Webmasters for small businesses often do it all, from designing the website to search engine optimization (SEO) to daily maintenance. So, you need an adept, creative multitasker whom you can trust with the keys to your website -- the online gateway to your brand.
How can you find someone who's up to that tall task? Here are 10 important questions to ask potential webmasters to try to ensure you're hiring the right one:
2. May I have a list of your current and past clients? Candidates should readily provide contact information for existing and past clients, says Chris Turzo, managing director of Goodwyn, Powell & Turzo, an executive recruiting firm that specializes in IT and clean technology. "Directly speaking with people a candidate has worked for is an essential step in the hiring process because it helps you establish how reliable and results-driven" he or she is. Many contract webmasters work independently on their own time schedules, he adds, so ask if they work well without a lot of structure and still deliver desired results on time.
3. What's your favorite website and why do you like it? The answer can reveal a lot about a webmaster's sense of branding, design, user interaction and more, Turzo says.
4. Which publishing, design and content technologies would you use to build and maintain my website? Webmasters should be able to describe the major publishing, design and content scheduling tools, give the pros and cons of each, and explain which they would suggest for you based on your budget and scope of work. "For instance, if they incorporate a blog within your website, would they use WordPress or Drupal, or would they code one from scratch?" says Malcolm Ong, co-founder and chief technical officer at Skillshare, an online education community based in New York City, and a mentor at 500 Startups, a Mountain View, Calif. internet seed fund and startup accelerator. "If you're not tech-savvy, you may not fully understand all of the technologies he or she proposes, but they should at least be able to present you with clear options that you can generally understand."
5. How will you optimize my website for search engines? Lisa Lopuck, author of Web Design for Dummies (Wiley, 3rd edition, 2012), suggests asking candidates how knowledgeable they are about SEO tools and techniques. "Ask them to explain which strategies and methods they'll use to boost your rankings in all of the major search engines," she says. They should also be experienced with Google Analytics to track website traffic and user behavior statistics and gauge the effectiveness of their SEO campaigns.
6. What kind of special features can you integrate into my site? A static website simply won't do. Customers have come to expect extras features like video, social media feeds and banner ads. Be sure the candidate has the skills and resources to provide them. Can they easily add a contact form, blog, Flash animation, and Facebook and Twitter feeds to your site? If so, what is the expected delivery time for each special feature?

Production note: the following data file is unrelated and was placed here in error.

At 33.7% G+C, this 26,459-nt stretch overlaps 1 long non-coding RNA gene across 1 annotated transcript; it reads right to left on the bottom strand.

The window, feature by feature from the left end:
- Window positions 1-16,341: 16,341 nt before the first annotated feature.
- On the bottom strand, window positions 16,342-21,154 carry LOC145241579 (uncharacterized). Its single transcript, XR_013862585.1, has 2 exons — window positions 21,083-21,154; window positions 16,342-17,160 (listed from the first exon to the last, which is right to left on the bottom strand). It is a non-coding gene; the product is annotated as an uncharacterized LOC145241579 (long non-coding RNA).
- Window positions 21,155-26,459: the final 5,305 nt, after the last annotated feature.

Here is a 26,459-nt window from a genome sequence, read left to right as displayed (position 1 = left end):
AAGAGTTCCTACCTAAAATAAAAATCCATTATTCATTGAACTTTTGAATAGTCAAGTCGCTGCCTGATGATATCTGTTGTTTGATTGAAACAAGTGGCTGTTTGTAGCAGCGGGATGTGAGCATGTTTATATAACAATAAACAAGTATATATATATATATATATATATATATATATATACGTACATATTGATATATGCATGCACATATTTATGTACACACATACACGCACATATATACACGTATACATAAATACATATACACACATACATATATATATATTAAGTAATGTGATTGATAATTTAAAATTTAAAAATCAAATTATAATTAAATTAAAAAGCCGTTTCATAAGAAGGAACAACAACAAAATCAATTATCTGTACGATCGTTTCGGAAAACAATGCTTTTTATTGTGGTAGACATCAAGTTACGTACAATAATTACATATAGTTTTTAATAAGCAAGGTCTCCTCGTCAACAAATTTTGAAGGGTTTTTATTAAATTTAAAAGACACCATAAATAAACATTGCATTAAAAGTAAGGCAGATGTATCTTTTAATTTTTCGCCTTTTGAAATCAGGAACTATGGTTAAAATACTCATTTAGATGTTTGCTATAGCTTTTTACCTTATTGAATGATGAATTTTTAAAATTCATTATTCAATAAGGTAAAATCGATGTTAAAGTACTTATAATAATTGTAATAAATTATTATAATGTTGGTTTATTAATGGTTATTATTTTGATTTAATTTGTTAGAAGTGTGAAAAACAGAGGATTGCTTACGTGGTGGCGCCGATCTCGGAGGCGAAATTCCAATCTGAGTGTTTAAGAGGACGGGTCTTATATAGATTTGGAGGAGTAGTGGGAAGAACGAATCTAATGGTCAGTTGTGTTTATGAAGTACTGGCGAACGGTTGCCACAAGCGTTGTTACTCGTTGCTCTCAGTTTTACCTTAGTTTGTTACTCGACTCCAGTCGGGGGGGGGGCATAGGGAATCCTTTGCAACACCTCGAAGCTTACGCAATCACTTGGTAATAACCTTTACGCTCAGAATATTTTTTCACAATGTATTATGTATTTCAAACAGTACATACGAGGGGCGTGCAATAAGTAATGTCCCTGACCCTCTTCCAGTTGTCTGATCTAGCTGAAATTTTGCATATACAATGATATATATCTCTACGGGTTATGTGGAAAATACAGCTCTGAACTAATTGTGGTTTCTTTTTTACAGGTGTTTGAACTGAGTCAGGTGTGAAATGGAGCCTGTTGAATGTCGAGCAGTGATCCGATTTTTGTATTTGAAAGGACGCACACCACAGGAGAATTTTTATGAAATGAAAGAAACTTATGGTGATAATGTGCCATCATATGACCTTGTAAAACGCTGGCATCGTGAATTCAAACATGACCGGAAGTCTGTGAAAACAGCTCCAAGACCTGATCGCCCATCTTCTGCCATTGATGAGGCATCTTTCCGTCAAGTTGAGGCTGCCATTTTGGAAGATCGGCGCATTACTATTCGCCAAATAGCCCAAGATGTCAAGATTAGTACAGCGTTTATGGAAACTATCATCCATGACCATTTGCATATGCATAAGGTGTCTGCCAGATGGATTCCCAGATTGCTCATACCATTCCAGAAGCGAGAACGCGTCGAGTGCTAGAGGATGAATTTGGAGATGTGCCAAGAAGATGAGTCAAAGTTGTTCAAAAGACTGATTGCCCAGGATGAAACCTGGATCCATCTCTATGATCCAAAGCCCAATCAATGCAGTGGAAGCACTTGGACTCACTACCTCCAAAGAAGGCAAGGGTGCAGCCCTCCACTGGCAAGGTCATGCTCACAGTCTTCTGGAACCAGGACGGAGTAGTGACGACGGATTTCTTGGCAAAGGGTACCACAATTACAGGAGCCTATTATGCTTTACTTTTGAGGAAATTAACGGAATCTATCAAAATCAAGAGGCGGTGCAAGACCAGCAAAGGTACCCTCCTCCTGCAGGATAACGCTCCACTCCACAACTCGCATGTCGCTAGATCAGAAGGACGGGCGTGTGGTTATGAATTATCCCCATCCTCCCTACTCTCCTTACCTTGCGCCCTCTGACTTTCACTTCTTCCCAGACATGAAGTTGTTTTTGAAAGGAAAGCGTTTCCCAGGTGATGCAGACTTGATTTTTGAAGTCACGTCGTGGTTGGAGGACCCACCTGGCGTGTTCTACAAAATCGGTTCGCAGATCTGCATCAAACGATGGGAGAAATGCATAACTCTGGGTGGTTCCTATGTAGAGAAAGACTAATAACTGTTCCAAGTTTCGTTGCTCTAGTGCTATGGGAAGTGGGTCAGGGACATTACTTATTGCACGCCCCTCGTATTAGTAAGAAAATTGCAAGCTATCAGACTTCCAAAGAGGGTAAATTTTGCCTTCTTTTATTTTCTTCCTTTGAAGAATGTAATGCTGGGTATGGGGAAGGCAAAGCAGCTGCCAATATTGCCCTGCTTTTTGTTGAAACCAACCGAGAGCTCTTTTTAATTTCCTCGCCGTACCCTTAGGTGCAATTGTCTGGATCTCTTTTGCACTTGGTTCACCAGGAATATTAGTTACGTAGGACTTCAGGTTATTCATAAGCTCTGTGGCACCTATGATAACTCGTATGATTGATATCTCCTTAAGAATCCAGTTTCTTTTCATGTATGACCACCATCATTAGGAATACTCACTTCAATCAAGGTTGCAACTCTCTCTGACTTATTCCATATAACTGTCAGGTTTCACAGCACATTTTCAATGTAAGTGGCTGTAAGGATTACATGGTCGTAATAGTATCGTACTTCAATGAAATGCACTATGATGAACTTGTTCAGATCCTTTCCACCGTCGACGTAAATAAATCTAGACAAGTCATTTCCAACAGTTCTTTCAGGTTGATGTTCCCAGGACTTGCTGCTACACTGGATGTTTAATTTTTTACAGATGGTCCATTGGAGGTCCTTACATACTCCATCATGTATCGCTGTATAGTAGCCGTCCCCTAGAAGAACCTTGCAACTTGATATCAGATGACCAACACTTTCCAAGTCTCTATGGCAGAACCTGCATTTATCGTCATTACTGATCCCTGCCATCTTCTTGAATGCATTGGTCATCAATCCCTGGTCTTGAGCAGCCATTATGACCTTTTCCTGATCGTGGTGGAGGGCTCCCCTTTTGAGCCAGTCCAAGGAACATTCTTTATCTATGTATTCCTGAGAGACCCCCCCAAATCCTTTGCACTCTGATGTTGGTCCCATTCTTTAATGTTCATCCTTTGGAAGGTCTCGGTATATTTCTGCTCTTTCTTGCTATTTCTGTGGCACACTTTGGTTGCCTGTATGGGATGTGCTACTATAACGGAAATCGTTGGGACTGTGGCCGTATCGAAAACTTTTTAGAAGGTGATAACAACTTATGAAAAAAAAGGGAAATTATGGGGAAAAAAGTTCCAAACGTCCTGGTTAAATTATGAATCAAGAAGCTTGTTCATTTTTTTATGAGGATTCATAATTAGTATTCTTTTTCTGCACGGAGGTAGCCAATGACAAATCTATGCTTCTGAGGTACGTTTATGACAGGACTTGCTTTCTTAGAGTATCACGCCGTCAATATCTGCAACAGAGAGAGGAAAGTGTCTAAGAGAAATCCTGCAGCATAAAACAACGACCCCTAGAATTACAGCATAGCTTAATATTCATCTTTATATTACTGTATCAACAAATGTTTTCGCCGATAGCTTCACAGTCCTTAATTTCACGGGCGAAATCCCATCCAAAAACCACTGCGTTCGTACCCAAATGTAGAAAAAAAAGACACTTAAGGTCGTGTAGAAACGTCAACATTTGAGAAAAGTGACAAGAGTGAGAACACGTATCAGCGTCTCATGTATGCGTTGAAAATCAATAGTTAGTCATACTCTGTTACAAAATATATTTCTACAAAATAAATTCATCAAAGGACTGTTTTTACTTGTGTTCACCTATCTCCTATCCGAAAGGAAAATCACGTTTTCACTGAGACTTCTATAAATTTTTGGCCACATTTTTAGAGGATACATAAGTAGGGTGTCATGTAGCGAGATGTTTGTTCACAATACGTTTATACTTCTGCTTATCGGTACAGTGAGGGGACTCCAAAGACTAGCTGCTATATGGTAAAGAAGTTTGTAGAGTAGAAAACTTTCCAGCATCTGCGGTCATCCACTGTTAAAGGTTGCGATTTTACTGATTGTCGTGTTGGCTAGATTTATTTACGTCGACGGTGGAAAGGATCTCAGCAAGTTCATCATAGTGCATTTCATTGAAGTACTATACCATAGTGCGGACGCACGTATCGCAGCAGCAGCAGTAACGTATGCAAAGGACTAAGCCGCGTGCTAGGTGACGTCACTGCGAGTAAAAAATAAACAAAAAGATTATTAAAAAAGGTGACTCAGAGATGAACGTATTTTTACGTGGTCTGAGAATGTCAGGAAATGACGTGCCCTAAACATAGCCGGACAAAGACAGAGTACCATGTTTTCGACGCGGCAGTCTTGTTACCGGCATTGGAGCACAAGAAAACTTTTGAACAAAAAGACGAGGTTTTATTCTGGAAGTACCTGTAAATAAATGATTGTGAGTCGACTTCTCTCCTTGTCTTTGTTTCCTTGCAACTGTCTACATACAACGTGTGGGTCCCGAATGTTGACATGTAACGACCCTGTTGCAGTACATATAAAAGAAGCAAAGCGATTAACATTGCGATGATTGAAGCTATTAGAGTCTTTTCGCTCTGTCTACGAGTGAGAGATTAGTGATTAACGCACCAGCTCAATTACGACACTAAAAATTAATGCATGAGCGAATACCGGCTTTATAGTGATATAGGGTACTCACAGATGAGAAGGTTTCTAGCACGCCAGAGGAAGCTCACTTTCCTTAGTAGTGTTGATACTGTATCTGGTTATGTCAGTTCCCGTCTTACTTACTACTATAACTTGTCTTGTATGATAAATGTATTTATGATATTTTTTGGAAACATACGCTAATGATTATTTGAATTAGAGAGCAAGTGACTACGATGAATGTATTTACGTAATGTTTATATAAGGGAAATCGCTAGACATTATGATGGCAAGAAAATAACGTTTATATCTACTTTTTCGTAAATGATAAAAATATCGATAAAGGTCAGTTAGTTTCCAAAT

7. What is your approach to security issues and other potential website problems? It's essential to know how your webmaster would respond should your site crash or get hacked -- and how quickly. Find out how often they would back up the site and all of its content and how they would protect your site against phishing, data theft and malicious file execution.
Other security-related questions: If your website will require users to log in, how will the personal data be verified and protected? If the webmaster creates a shopping cart for you, how will your customers be protected against identity and credit card information theft?
8. How well versed are you in copyright issues? It's critical for webmasters to be up-to-date on web-related copyright concerns. They will likely be charged with copyrighting all of the text, images and other media on your website. Asking them where they'll obtain the photos and graphics they'll use on your site could help you avert potential legal woes. For example, will they use free Creative Commons attribution licensed images or paid commercial stock photo licensed images?
9. Who will own the website? You might think that you would automatically own a site you paid someone to design for you. But if the designer is an independent contractor and not a company employee, you won't own the site without a "work made for hire" or a "copyright assignment" agreement specifically stating that you own the complete design and all the content.
10. What are your fees and payment terms? It's crucial to establish from the outset all of the fees for designing, publishing and maintaining your website. You'll also want to know if the webmaster prefers to be paid by the hour or on a monthly retainer. If the webmaster is designing a new site for you, find out whether you'll have to pay for hosting and domain name registration charges.
Other important payment questions: Are there overtime charges for working after regular business hours and on weekends or holidays? How often are invoice payments due -- every 30, 60 or 90 days? And is there an interest fee for late payments?
Corrections & Amplifications: An earlier version of this story misstated Malcolm Ong's role with 500 Startups. Ong is a mentor there.
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